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Amelia Earhart’s and Bessie Coleman’s Contribution to The Fight Against Race and Gender Inequality

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In the early 1900s, a new age and era was developing in America. Innovative ideas and inventions were around every corner. From vacuum cleaners to radio broadcasting to, well, a flying machine. Yes, airplanes. Not the airplanes we know now with flight attendants and meals, but all it started as was a literal flying machine. We can credit the invention of the airplane to a few individuals: Alberto Santos-Dumont, Karl Jatho, John Stringfellow, and of course, the Wright Brothers among others. These individuals paved the way for aviation to really grow and develop into the world changing catalyst for travel. During the early days of aviation, many individuals were taking an interest in the field and adding new ideas. The public was very interested in these flying machines, and the popularity of the airplane topic only increased, leaving the aviators during this period with fame and celebrity status. The idea of celebrity in aviation held many different values based on various attributes, some being their race and gender. The value of celebrity to women like Bessie Coleman and Amelia Earhart revolved around being a beacon of hope and confidence for generations of women of color and not of color to succeed. Their value as a celebrity was something that gradually got more and more powerful and continues to be powerful today. Using their celebrity value, Coleman and Earhart were major contributors to the movement to diminish race and gender inequality.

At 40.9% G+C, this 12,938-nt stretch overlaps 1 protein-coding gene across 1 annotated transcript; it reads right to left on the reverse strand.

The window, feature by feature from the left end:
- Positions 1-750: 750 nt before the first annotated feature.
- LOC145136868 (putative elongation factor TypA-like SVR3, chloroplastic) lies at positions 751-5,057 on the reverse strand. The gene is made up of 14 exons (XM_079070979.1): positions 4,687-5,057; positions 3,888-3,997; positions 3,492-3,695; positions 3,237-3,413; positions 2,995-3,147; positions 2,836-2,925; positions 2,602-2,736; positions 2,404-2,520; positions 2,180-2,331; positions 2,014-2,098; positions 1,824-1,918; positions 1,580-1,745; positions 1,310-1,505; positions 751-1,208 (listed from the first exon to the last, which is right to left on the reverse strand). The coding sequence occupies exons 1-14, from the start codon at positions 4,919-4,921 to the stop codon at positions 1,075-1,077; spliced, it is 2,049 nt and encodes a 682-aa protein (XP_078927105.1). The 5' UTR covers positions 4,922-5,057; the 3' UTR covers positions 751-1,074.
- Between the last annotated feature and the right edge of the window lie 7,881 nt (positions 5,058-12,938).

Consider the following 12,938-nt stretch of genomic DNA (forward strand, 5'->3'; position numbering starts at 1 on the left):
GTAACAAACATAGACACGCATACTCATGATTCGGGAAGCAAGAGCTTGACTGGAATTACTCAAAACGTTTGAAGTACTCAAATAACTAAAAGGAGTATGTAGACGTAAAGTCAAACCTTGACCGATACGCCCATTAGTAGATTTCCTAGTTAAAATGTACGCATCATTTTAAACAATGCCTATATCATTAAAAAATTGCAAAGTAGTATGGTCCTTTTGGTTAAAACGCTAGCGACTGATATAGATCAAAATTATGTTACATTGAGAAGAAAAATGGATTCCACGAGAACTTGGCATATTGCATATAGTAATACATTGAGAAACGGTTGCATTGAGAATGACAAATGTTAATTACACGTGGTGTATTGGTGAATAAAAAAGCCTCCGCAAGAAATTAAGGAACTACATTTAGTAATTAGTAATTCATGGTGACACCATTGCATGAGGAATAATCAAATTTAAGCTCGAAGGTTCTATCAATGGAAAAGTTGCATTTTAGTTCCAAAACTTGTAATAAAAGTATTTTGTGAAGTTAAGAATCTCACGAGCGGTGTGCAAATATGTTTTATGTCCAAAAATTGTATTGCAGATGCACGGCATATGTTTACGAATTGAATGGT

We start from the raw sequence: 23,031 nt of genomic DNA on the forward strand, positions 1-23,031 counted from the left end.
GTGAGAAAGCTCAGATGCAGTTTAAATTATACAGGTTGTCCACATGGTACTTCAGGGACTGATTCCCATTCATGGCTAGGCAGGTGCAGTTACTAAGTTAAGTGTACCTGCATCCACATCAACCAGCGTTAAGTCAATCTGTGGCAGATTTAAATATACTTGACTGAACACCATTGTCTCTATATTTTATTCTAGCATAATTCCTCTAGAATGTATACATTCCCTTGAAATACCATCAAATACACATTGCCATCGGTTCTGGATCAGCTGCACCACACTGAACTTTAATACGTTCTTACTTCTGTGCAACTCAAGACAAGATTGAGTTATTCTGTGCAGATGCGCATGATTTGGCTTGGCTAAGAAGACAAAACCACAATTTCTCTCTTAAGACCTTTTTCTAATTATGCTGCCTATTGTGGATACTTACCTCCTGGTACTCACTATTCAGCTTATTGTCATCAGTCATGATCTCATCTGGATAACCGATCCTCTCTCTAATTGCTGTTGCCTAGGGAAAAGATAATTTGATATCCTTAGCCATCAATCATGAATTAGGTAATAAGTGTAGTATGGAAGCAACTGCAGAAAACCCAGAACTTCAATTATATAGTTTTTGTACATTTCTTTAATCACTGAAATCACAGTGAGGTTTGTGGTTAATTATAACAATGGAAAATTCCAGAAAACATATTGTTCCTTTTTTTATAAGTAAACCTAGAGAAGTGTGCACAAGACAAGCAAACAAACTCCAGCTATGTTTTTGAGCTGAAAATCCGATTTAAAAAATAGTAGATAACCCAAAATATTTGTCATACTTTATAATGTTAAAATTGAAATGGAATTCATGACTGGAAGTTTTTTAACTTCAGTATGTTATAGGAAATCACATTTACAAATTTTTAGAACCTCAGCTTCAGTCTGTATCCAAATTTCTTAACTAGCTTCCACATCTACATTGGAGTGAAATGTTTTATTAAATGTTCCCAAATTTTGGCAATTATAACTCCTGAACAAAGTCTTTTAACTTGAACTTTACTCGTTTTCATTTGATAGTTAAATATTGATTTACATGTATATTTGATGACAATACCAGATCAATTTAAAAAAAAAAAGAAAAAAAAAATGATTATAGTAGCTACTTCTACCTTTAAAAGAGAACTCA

Bessie Coleman was the first woman of African American descent, and the first of Native American descent, to hold a piloting license. Due to the stigma in the early 1900s regarding sexism and racism, this was almost an impossible achievement for Coleman. In fact, in America, it basically was impossible. After searching for years, Coleman realized that she could not acquire decent flight training in America, so she went to France to earn her license. She returned to America in September of 1921, ready to perform through aviation. She started flying in Chicago. Doing aerobatic loops and figure eights, and continuing to do this with a larger and larger audience, lead her to much fame. However, fame to her was not all about photo-ops and signing autographs. In fact, as much fame as she had, it was still the early 1900s. Women, and especially women of color, were not treated equally. For example, in a newspaper titled “The Conceited Dare- Devil,” the writer talks about how he has lost to a female (Bessie Coleman) with an ego, yet again, and how women should not flaunt their achievements. Even through hate like this, Coleman took a much more selfless approach. “Her ultimate goal was to establish a flying school for African Americans” (Barron Hilton Pioneers of Flight ‘Women in Aviation and Space History’ 2008). She always made sure that her audience was not segregated and that she was always attracting multi-cultural crowds. She wanted to make sure that she inspired everyone, especially young African Americans, to enter the field of aviation. Coleman fell to her death during a practice flight for May Day in Florida of 1926. Even though her life was cut short, her legacy was not. She was and continues to be one of the pioneers for women in fields of science.